02 Dec SAICE at Sustainability Summit: Mindset shift crucial in the transition to a green economy
20201202 The tenth annual Sustainability Week Summit took place virtually this year from 1 to 3 December, with the theme ‘Green Economy drives sustainable growth in SA and Africa!’ A prominent line-up of presenters saw engaging discussion around the environmental concerns facing our country and our planet, especially in the face of a global pandemic which has not only been detrimental to the health of people, but the health of the planet as well.
A highlight of day one of the summit was an engaging panel discussion on the various ways to go about implementing a low carbon growth path, chaired by Thabang Mashigo, political speech writer, entrepreneur and business strategist. The South African Institution of Civil Engineering, in their commitment to sustainable growth, proudly partnered with the Sustainability Summit and was represented on the panel by SAICE Young Engineer of the Year 2019, Jeshika Ramchund.
With South Africa’s position as a developing country, panellists agreed that this provides opportunities for making smart, sustainable decisions now, which will pay off later. A prominent theme from the panel discussion was the role of sustainable and carbon-conscious infrastructure, where new building technologies can play a prominent part in reducing South Africa’s carbon footprint. “As South Africa looks to infrastructure development for economic recovery, we have the opportunity to leapfrog into sustainable development by assessing how we design, build and operate new infrastructure,” said Ramchund who, in addition to her SAICE involvement, is Lead Engineer for Development at Bosch Projects. “However, for this to be achieved, we need a fundamental psychological shift in how we think about infrastructure, and how we cater for the needs of our society.” She said that creating an enabling environment will be key, as well as a conducive procurement system where decisions are made not just on lowest cost, but on environmental consciousness too. “Civil engineers act as custodians of this initiative and have the responsibility to educate other professionals, building owners and end-users, so that there is a holistic approach to reducing our carbon contribution.”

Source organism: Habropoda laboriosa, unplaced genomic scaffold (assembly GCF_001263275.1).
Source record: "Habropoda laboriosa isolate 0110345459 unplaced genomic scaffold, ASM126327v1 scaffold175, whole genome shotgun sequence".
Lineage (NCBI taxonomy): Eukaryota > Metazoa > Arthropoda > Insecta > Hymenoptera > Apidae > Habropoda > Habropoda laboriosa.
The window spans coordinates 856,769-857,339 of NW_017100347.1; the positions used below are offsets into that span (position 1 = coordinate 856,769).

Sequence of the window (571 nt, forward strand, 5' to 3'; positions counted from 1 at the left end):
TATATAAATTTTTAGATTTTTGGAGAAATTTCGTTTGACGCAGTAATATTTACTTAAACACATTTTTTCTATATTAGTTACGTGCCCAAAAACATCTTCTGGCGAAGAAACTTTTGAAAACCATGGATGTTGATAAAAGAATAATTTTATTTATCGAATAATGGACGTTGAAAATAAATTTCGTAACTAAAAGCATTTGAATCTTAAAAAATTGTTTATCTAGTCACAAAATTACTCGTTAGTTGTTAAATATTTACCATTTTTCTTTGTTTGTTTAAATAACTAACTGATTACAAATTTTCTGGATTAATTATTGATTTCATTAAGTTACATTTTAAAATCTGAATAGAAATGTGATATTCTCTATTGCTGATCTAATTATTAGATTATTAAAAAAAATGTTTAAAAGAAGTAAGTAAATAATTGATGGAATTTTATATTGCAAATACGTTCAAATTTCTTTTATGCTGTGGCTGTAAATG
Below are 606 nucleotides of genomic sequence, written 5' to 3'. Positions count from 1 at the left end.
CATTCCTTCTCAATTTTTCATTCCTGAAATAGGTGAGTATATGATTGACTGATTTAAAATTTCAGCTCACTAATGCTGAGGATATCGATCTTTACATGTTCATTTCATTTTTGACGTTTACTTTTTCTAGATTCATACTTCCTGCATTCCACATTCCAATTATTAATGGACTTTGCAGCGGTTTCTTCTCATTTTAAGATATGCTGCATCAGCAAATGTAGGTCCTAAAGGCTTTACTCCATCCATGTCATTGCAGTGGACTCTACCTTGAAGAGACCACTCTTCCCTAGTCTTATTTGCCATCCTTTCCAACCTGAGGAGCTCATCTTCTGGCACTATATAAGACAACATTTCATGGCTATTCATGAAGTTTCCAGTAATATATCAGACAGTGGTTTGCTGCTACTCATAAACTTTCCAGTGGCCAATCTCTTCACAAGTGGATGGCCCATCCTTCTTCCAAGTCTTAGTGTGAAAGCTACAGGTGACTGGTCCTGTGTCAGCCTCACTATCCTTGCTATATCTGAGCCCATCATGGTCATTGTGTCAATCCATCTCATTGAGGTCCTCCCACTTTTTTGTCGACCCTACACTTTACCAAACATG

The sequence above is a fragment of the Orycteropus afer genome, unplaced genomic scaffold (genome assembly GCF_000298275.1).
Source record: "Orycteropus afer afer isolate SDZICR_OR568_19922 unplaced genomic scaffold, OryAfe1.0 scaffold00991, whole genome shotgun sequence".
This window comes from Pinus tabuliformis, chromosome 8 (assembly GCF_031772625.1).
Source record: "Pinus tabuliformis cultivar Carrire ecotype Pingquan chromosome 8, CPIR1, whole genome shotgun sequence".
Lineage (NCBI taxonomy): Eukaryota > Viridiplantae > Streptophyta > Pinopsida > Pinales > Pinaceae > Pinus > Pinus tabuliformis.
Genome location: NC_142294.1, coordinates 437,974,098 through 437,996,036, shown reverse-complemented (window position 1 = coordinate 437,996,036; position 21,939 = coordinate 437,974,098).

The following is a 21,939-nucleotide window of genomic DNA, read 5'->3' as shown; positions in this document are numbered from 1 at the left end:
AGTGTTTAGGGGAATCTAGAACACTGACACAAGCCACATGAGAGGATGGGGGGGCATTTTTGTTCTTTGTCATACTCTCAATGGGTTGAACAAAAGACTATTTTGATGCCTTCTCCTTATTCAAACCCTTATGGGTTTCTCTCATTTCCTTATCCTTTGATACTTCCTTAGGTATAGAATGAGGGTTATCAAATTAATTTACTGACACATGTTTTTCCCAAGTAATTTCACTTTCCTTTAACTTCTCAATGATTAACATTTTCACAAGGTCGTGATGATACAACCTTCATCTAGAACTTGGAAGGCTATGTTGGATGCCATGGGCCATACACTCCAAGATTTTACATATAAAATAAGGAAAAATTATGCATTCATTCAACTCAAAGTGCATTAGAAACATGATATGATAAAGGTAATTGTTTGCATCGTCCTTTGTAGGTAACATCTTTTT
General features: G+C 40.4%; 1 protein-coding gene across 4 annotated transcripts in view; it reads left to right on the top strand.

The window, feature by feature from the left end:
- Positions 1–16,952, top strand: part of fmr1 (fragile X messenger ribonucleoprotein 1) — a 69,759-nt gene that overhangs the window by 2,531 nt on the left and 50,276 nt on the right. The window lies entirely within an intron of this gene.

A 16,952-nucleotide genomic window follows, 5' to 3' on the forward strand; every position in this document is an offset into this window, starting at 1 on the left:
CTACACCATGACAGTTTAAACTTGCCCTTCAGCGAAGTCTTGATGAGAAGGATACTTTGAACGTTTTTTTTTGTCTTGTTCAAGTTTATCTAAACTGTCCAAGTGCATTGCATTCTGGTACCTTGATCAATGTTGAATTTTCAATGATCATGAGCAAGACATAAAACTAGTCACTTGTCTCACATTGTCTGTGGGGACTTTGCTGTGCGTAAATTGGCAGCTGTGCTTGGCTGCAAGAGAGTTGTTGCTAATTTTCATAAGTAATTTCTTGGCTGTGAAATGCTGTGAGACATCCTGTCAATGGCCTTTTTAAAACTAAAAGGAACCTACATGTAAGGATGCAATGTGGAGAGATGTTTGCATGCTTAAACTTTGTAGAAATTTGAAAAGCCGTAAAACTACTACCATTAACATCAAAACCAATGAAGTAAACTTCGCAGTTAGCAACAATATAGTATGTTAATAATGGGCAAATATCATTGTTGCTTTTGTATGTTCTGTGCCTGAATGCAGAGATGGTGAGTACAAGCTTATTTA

Ramchund was joined on the panel by Frans Dekker, Managing Director for the South African Institute of Architectural Technologists (SAIAT), who agreed that a mindset shift is required. “As a country, we have great policies, standards and regulations regarding the minimum requirements and environmental concerns of our buildings. However, in many cases – especially in rural areas – local authorities either ignore these policies, or are completely ignorant of them. In addition, the local built environment industry seems to be apprehensive of modern, environmentally-conscious construction methods, viewing these practices as a hassle or a burden, and not as a way to improve their processes.”
Makhele highlighted that difficult decisions and trade-offs will be important in the national adjustment towards a low carbon economy. “We need to look at the big picture when integrating green infrastructure, with an emphasis on waste management and spatial planning.” Adding to this, Nduku suggested that going back to the basics when designing this infrastructure, assessing energy efficiency and renewable energy potential, will also assist the transition.